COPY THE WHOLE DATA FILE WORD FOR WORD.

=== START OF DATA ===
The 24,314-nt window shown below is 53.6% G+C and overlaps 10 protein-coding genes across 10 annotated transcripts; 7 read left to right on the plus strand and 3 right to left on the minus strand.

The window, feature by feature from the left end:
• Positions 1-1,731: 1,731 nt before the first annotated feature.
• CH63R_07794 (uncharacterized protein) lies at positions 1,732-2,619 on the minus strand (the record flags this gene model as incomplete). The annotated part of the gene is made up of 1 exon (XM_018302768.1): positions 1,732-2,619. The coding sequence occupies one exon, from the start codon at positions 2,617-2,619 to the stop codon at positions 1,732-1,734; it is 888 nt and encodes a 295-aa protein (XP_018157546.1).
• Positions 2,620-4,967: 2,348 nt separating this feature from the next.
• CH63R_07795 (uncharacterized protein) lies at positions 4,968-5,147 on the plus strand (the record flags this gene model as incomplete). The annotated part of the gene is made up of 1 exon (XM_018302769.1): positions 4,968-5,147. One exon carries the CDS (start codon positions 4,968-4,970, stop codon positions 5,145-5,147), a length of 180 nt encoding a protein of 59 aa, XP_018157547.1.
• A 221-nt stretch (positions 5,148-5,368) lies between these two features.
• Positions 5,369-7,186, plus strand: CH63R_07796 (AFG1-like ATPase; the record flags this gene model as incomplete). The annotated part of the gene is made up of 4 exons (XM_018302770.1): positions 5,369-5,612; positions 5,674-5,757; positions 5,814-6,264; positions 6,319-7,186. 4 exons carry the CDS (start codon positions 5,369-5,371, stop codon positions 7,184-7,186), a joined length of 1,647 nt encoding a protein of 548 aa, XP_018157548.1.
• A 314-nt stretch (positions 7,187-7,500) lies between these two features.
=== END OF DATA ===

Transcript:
The 24,314-nt window shown below is 53.6% G+C and overlaps 10 protein-coding genes across 10 annotated transcripts; 7 read left to right on the plus strand and 3 right to left on the minus strand.

The window, feature by feature from the left end:
• Positions 1-1,731: 1,731 nt before the first annotated feature.
• CH63R_07794 (uncharacterized protein) lies at positions 1,732-2,619 on the minus strand (the record flags this gene model as incomplete). The annotated part of the gene is made up of 1 exon (XM_018302768.1): positions 1,732-2,619. The coding sequence occupies one exon, from the start codon at positions 2,617-2,619 to the stop codon at positions 1,732-1,734; it is 888 nt and encodes a 295-aa protein (XP_018157546.1).
• Positions 2,620-4,967: 2,348 nt separating this feature from the next.
• CH63R_07795 (uncharacterized protein) lies at positions 4,968-5,147 on the plus strand (the record flags this gene model as incomplete). The annotated part of the gene is made up of 1 exon (XM_018302769.1): positions 4,968-5,147. One exon carries the CDS (start codon positions 4,968-4,970, stop codon positions 5,145-5,147), a length of 180 nt encoding a protein of 59 aa, XP_018157547.1.
• A 221-nt stretch (positions 5,148-5,368) lies between these two features.
• Positions 5,369-7,186, plus strand: CH63R_07796 (AFG1-like ATPase; the record flags this gene model as incomplete). The annotated part of the gene is made up of 4 exons (XM_018302770.1): positions 5,369-5,612; positions 5,674-5,757; positions 5,814-6,264; positions 6,319-7,186. 4 exons carry the CDS (start codon positions 5,369-5,371, stop codon positions 7,184-7,186), a joined length of 1,647 nt encoding a protein of 548 aa, XP_018157548.1.
• A 314-nt stretch (positions 7,187-7,500) lies between these two features.